Stormy Daniels’s hush-money lawsuit dismissed by judge

Adult-film star sought to rescind NDA that kept her from discussing alleged sexual relationship with Trump

Stormy Daniels interviewed at Politics and Prose in Washington in December. File photograph: TJ Kirkpatrick/The New York Times

A federal judge in Los Angeles on Thursday dismissed a lawsuit brought by adult-film star Stormy Daniels to end a hush-money agreement she had with US president Donald Trump, court papers showed.

US district judge James Otero dismissed the lawsuit because Mr Trump and his former lawyer Michael Cohen have agreed not to enforce the nondisclosure agreement against Ms Daniels, court documents showed.

“The Court specifically found that Stormy received everything she asked for in the lawsuit - she won,” said Ms Daniels’ attorney, Michael Avenatti, in a Twitter post.

Ms Daniels, whose real name is Stephanie Clifford, filed a lawsuit in March 2018 to rescind a nondisclosure agreement that kept her from discussing her alleged 2006 sexual relationship with Trump in the final weeks before the 2016 US presidential election.


Mr Trump has denied having an affair with Ms Daniels.

Mr Cohen has said the agreement, under which Ms Daniels was paid $130,000 (€116,000), was struck to help Mr Trump capture the White House.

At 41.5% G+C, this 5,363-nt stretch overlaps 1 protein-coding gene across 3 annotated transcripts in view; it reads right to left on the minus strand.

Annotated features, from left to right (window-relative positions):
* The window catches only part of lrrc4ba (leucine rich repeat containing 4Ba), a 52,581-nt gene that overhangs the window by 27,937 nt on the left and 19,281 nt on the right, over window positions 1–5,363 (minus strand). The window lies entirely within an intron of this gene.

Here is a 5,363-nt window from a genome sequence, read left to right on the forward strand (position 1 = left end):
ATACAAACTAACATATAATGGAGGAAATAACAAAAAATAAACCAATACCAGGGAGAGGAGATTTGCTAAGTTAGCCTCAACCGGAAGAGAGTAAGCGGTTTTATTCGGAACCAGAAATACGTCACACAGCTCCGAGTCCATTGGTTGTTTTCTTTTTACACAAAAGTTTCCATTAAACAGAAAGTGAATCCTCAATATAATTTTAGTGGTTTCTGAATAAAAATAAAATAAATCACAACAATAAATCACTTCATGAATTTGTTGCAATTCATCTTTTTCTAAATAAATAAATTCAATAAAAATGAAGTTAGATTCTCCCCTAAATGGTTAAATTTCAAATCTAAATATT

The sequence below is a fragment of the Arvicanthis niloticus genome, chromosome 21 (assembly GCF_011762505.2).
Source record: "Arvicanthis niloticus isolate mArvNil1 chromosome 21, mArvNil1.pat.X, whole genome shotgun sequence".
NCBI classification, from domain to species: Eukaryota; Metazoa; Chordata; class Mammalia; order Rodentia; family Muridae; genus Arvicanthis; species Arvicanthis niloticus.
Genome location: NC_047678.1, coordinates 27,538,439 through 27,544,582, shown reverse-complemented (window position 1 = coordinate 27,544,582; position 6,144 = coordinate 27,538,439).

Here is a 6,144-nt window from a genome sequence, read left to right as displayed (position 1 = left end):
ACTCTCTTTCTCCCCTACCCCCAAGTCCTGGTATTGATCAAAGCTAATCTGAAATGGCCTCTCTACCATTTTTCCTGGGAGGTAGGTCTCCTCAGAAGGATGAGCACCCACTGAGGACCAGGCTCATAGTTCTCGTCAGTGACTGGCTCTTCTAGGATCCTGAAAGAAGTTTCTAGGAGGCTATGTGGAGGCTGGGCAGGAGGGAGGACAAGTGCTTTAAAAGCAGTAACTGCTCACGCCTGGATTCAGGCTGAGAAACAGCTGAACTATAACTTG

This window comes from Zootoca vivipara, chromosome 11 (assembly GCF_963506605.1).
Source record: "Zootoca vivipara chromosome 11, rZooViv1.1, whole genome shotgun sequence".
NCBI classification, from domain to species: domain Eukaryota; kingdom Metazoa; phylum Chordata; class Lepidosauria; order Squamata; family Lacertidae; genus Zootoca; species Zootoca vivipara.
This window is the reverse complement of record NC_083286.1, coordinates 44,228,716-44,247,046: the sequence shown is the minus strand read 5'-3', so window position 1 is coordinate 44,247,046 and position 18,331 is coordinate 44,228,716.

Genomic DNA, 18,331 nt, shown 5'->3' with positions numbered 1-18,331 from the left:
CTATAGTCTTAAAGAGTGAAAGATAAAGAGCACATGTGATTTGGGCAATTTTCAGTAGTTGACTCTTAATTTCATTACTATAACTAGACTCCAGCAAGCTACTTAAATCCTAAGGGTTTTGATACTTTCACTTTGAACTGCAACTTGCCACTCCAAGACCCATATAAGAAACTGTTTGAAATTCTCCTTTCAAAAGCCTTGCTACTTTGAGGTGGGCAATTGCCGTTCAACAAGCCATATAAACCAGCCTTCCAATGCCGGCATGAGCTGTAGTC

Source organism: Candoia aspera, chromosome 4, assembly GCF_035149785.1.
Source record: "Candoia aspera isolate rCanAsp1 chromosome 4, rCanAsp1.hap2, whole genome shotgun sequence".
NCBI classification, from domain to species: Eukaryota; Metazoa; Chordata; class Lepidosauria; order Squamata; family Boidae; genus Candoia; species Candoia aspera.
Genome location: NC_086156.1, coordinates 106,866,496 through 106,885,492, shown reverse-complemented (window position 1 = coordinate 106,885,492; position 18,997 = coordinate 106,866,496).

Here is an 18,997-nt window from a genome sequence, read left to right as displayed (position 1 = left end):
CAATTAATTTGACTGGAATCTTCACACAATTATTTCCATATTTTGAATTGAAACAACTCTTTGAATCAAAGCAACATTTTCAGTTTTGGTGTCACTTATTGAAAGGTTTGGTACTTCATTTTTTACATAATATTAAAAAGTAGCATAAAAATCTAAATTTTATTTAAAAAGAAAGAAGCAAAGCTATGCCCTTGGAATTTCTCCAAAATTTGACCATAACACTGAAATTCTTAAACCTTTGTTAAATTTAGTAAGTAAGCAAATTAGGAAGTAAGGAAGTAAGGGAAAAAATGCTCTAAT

In his ruling, Judge Otero sent the lawsuit back to California Superior Court, essentially ending the case. He said the case “lacks subject matter jurisdiction.”

The nondisclosure agreement did not prevent Ms Daniels from speaking to news media, including CBS’ 60 Minutes, or releasing a memoir, Full Disclosure.

“More than a year ago when I was being threatened with a 20 million lawsuit, I asked a judge to toss out this illegal NDA. Glad I stood my ground & kept fighting,” Ms Daniels tweeted after the ruling was made public.

In October, Judge Otero dismissed Ms Daniels’s defamation lawsuit against Mr Trump and ordered her to pay his attorney’s fees. He said in that ruling that a tweet the president had written referring to her was protected by free-speech laws.–Reuters